EDINBURGH/LONDON (Reuters) - Scotland’s highest court ruled against petrochemicals company INEOS on Tuesday, after it challenged a devolved Scottish government moratorium against fracking for oil and gas.
INEOS, headed by billionaire founder Jim Ratcliffe, argued the Scottish government had imposed an unlawful ban on fracking in October 2017 and had sought a judicial review to overturn it.
The Court of Session said the government had not imposed a ban, despite several statements to that effect, and had instead an “emerging and unfinalised planning policy expressing no support on the part of the Scottish government” for fracking.
The extraction of oil and gas from tight rocks by fracturing them using chemicals has become a contentious issue in Europe after it helped reverse a fall in U.S. oil output, transformed its gas sector and boosted the economy of several states.
Despite that, fracking is also associated with environmental issues such as increased industrial activity, fears over water contamination and objections that it boosts fossil fuel production when more renewable energy should be encouraged.
INEOS operates a refinery at Grangemouth, down the Firth of Forth, and ships shale gas from the United States to supply it. It holds the rights, expiring on June 30, to explore for gas over a 400 km area between Glasgow and Falkirk.
The devolved Scottish government announced last October it was against fracking, in line with public opinion.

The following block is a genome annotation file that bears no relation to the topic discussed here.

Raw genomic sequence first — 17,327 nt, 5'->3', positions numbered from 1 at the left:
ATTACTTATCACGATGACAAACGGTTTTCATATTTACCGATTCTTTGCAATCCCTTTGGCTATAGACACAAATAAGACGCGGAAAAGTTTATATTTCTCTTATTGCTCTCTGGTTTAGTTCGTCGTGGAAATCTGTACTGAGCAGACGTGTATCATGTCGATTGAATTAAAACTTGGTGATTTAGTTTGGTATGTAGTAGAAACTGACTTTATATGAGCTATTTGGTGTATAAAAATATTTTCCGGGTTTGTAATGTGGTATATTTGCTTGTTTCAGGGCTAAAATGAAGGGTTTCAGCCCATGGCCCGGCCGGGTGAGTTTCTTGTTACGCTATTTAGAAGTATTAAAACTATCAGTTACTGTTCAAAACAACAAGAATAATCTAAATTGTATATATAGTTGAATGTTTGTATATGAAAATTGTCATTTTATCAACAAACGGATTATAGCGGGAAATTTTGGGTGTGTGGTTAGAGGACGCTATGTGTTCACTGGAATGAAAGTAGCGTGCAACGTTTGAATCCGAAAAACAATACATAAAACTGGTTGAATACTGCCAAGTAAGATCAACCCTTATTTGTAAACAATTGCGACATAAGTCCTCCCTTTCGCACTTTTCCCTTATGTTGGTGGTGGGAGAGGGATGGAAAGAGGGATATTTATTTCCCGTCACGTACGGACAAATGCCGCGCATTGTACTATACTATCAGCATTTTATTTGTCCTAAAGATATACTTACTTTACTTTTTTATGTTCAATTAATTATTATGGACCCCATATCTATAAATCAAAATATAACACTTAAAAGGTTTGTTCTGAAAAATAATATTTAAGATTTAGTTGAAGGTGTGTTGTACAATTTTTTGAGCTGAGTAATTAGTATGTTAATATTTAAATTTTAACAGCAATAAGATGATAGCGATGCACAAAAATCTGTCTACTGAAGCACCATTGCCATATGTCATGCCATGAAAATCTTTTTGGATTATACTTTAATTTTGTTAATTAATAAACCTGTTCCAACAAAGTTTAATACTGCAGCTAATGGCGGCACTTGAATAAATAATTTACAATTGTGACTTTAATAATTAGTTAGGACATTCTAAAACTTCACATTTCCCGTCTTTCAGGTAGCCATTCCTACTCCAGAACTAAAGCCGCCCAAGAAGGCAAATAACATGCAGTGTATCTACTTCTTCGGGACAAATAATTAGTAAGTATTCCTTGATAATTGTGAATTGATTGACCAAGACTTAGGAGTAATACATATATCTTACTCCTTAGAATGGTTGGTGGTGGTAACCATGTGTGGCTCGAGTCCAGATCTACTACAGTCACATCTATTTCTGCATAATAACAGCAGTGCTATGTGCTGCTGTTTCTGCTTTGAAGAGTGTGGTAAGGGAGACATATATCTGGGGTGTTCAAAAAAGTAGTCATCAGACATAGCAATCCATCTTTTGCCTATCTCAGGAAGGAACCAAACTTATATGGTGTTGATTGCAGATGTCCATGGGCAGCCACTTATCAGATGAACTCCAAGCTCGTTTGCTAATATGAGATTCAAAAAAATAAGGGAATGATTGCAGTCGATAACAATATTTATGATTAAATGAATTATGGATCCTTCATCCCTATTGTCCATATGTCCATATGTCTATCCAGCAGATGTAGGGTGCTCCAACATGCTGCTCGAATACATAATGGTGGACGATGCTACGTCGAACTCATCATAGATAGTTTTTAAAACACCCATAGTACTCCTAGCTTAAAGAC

It ordered local authorities to reject planning applications from companies seeking to frack, a measure that energy minister Paul Wheelhouse told parliament was “sufficient to effectively ban the development of unconventional oil and gas extraction”.
“The decision that I am announcing means that fracking cannot and will not take place in Scotland,” he said then.
Judge Lord Pentland said, despite such ministerial statements which he cited in the court opinion, “there is indeed no prohibition against fracking in force at the present time”.
INEOS welcomed the court’s decision which it said clarified the “confusion arising out of government announcements”.
“Today’s judgement makes it clear the SNP government will now have to make decisions based on facts and science rather than prejudice and political expediency,” it said. “With an environmental assessment and business and regulatory assessments still to be carried out, there may never be a fracking ban in Scotland.”
Wheelhouse said, in reaction to the court ruling, that the government’s position against fracking remained unchanged.
Just over 100 miles south of the border, British shale gas developer Caudrilla expects to fracture its first two horizontal wells in Blackpool later this year, subject to approvals.
Reporting by Elisabeth O'Leary and Sabina Zawadzki; editing by Stephen Addison and Alexandra Hudson